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Dark Ecology Syllabus

Hours: 2.30 - 6.10pm
Room: Library 1004B
Office hours by appointment:
Monday 12-1pm.
Wednesday: 2.30-3.30pm


Ours is a time of dark ecology, where humans have become an environmental force. What does this mean for what we understand the environment to be and our relationship to it? This course investigates diverse local systems such as power grids, water infrastructures and ecoystems around campus. Students will be introduced to methods drawn from both scientific and artistic modes of inquiry including recording, mapping, poetic and scientific sensing, visualization, and photography. How can we explicate the systems that sustain us? How might public interventions shift how we perceive and represent our deep connections to environmental systems?


Course Content and assignments



Students successfully completing all aspects of this subject will:

  • Demonstrate an introductory understanding of ecocritical theorya and sociology of technology.
  • Develop a literacy of local environmental issues.
  • Have furthered their ability to engage creatively and critically with the social, relational and spatial aspects of urban infrastructure systems.
  • Have furthered their experience and skills in negotiating interdisciplinary creative production.


Part 1 (25%) Assignment 1 5% literature review Assignment 1 20% for field guide

Part 2 (25%) Assignment 2 25%

Part 3 (30%) Assignment 3 proposal 5%
Assignment 3 25%

Other Readings blog posts 10%
Attendence 10%

Field trips

September 19th, 1-4pm

  • Westchester wastewater treatement plant.
  • Westchester recycling facility.

October 3rd, 9am -4pm

  • Indian Point Nuclear Power plant (lunch provided)

Course Structure

Lectures, readings and research on topics such as:

  • ecocritical theory
  • contemporary environmental issues
  • techniques for visualizing/describing human-technology-biosphere relations
  • ethnographic research methods


For a detailed schedule, with homework and reading requirements go here.

Week Lecture/Topic/Content Tutorial/Workshop Assessment Due Date
Week 1 Intro to dark ecology. Why infrastructure.
  • Project 1 groups and planning.
  • Infrastructure audit.
  • Campus research.
Sept 5th Labor Day, No class.
Week 2 What is ethnographic research?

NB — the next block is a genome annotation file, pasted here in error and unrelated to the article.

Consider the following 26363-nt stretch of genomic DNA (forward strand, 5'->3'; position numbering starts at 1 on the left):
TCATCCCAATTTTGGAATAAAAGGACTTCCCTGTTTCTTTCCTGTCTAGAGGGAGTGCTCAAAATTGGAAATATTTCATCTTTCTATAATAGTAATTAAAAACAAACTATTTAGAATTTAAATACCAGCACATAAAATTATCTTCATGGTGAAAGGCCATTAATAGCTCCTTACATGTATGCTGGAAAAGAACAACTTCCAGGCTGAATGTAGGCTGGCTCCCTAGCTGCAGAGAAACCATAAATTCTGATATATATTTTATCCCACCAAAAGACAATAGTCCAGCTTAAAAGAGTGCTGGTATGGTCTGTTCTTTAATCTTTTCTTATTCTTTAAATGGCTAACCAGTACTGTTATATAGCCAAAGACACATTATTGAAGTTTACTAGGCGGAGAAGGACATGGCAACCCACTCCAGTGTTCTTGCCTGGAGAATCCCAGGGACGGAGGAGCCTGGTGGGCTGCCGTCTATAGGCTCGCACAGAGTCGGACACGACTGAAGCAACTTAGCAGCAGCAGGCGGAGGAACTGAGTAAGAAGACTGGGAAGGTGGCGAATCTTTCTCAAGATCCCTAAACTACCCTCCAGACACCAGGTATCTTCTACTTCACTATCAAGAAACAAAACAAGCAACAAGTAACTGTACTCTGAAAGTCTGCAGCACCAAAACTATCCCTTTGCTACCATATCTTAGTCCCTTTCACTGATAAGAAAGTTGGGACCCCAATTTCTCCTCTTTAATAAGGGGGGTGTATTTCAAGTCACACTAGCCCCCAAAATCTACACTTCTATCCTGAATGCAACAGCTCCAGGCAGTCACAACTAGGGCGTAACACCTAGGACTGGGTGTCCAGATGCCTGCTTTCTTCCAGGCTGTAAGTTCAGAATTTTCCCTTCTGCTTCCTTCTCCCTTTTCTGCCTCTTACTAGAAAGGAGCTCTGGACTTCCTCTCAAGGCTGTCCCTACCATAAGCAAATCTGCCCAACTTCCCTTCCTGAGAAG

• Talk from campus environment officer.
  • Campus research updates.
  • Revision of field recording techniques with Victoria Estock.
Systems literature and research review due
Week 3 Field trip 1: Waste
Week 4 Externalities. Risk. Resilience.
  • Field guide group review.
  • Finalize and compile guide.
Week 5 Field trip 2: Energy Field guide draft PDF due Friday of this week.
Week 6 Acoustic ecology and soundscape.
  • Studio
Week 7 Sound and curation
  • Studio
Sound work due Friday this week
Week 7 No lecture
  • Installation.
Exhibition of sound work and guides in Two Walls
Week 9 Thinking coexistence
  • Perspectives on environment exercise.
  • Analogue sensing workshop.
Week 10 Interspecies
  • Sensing workshop 2
Week 11 Sensing and politics of information
  • Data workshop 1
Species literature review due.
Week 12 Rethinking interface
  • Data workshop 2
Project proposal due in class.
Week 13 Design strategies
  • Studio
Week 14 No lecture
  • Project setup.
Final projects due


Miss more than 3 classes and you fail. Turn up more than half an hour late and receive half an absence.


  • Jedediah Purdy, 2015, Anthopocene Fever.
  • Larkin, Brian. "The politics and poetics of infrastructure." Annual Review of Anthropology 42 (2013): 327-343.
  • Shannon Mattern, 2014, Infrastructure Tourism
  • Elkins, James. How to use your eyes. Routledge, 2007. Chapter 2, How to Look at a Culvert.
  • Shannon Mattern, 2016, Cloud and Field.
  • Ursula, Franklin. Real World of Technology. (1989). Chapter 1
  • Winner, L. (1986). Do Artifacts have Politics? The whale and the reactor: a search for limits in an age of high technology. Chicago, University of Chicago Press, 19-39
  • Timothy Morton, 2014, The Ecological Thought. Excerpts.
  • Muecke, Stephen. What the cassowary does not need to know. Australian Humanities Review, 2006.
  • Stone, Christopher D. Should Trees Have Standing--Toward Legal Rights for Natural Objects. 1972.
  • Bratton, Benjamin H. and Jeremijenko, Natalie. Suspicious images, latent interfaces. Architectural League of New York, 2008.
  • Potter, Emily. "Climate change and the problem of representation." (2009).
  • All Watched Over by Machines of Loving Grace - Episode 2 - The Use and Abuse of Vegetational Concepts


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